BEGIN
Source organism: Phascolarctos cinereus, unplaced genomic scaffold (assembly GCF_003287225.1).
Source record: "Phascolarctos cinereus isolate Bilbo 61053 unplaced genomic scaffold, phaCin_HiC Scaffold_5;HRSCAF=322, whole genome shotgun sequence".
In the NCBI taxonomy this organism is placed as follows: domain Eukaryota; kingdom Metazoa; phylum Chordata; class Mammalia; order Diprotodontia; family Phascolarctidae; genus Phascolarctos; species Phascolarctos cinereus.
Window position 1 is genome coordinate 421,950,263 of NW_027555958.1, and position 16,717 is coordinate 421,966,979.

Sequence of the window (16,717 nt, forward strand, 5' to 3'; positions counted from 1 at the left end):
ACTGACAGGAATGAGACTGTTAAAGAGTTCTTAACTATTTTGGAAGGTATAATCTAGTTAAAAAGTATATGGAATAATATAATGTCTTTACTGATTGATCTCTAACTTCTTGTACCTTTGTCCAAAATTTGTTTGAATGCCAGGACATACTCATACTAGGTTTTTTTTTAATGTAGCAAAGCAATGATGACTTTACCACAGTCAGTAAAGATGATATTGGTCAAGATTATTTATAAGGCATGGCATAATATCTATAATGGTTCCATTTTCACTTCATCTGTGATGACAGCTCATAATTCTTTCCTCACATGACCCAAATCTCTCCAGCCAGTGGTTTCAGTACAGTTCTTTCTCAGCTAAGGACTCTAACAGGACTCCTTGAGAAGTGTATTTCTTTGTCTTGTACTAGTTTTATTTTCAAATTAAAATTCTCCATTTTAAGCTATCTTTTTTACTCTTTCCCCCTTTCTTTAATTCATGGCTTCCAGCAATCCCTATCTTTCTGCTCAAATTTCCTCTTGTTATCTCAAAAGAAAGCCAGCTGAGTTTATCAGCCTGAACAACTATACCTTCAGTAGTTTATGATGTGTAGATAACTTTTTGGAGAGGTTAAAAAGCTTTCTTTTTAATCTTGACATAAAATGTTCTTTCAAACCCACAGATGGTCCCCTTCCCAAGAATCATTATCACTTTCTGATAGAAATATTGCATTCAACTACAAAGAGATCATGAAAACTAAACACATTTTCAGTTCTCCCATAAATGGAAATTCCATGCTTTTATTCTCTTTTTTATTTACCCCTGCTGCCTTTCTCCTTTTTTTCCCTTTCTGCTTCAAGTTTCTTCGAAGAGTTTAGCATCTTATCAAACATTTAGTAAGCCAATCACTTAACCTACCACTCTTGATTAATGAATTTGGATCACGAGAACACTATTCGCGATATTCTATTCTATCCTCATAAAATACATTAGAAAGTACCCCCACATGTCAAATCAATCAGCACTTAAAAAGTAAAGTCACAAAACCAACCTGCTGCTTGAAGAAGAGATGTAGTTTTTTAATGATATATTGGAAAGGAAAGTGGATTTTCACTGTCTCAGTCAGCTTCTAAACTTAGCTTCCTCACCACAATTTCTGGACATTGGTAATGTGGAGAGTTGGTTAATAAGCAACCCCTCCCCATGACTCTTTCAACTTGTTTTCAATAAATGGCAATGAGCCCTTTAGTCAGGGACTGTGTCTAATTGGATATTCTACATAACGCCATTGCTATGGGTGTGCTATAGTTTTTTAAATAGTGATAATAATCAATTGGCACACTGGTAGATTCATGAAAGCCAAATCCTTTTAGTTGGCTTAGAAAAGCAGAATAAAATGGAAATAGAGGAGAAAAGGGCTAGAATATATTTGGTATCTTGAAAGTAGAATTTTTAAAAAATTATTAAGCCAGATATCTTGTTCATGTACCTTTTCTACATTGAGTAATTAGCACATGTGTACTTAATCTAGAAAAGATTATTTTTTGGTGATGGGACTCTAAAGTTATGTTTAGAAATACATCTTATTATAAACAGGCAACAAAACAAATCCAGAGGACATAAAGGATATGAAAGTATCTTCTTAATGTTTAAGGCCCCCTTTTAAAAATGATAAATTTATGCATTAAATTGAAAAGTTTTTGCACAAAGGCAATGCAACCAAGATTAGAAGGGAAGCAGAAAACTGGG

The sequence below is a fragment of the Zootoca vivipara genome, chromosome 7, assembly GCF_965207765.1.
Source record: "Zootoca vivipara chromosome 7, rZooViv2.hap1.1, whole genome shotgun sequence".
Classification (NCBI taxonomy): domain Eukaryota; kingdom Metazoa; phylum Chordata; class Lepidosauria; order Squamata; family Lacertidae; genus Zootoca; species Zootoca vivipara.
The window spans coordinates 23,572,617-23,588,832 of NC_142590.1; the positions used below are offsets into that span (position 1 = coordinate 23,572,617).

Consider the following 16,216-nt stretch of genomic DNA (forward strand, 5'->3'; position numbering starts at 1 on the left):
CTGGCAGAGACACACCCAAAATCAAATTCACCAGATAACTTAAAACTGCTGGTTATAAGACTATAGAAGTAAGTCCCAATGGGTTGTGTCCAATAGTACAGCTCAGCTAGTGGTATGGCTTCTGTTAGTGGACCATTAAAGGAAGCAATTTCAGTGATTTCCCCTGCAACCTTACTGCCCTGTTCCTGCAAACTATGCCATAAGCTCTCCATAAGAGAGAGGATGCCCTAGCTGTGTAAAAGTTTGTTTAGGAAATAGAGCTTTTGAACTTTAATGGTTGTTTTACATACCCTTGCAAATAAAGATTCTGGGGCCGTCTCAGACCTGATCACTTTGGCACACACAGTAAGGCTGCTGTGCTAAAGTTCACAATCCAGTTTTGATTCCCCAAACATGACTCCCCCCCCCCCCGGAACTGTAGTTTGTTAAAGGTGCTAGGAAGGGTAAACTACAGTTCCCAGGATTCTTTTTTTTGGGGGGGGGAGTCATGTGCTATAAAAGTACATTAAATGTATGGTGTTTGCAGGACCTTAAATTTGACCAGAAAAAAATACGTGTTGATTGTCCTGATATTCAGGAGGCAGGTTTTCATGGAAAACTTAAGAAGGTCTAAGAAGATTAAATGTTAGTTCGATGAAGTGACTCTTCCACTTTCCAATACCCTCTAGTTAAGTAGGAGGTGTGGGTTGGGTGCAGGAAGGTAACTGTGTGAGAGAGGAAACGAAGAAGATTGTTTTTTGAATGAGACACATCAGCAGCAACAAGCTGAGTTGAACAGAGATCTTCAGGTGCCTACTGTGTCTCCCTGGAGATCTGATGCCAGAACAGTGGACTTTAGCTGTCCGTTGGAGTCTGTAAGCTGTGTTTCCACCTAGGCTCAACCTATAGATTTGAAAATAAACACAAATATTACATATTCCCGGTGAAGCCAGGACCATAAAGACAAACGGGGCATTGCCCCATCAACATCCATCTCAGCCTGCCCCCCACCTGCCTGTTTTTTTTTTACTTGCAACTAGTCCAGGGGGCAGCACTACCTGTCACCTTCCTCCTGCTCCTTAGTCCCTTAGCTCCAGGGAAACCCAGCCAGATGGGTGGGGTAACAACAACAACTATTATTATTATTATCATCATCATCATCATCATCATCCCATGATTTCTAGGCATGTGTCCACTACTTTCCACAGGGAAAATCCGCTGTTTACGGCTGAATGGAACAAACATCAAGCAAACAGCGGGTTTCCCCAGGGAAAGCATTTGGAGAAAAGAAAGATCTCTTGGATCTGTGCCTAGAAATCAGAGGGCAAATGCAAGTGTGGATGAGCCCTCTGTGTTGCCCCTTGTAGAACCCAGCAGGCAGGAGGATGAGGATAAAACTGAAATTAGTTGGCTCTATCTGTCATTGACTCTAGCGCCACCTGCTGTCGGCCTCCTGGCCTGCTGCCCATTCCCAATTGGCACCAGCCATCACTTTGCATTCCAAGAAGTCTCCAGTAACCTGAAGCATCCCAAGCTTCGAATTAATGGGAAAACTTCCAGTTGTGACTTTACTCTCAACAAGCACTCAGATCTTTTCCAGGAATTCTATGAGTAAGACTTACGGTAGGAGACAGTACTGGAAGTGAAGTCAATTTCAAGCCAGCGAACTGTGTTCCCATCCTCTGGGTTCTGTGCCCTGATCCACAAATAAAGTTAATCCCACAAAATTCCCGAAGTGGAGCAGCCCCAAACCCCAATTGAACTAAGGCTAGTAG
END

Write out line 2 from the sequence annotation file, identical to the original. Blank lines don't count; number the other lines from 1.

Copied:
Source record: "Phascolarctos cinereus isolate Bilbo 61053 unplaced genomic scaffold, phaCin_HiC Scaffold_5;HRSCAF=322, whole genome shotgun sequence".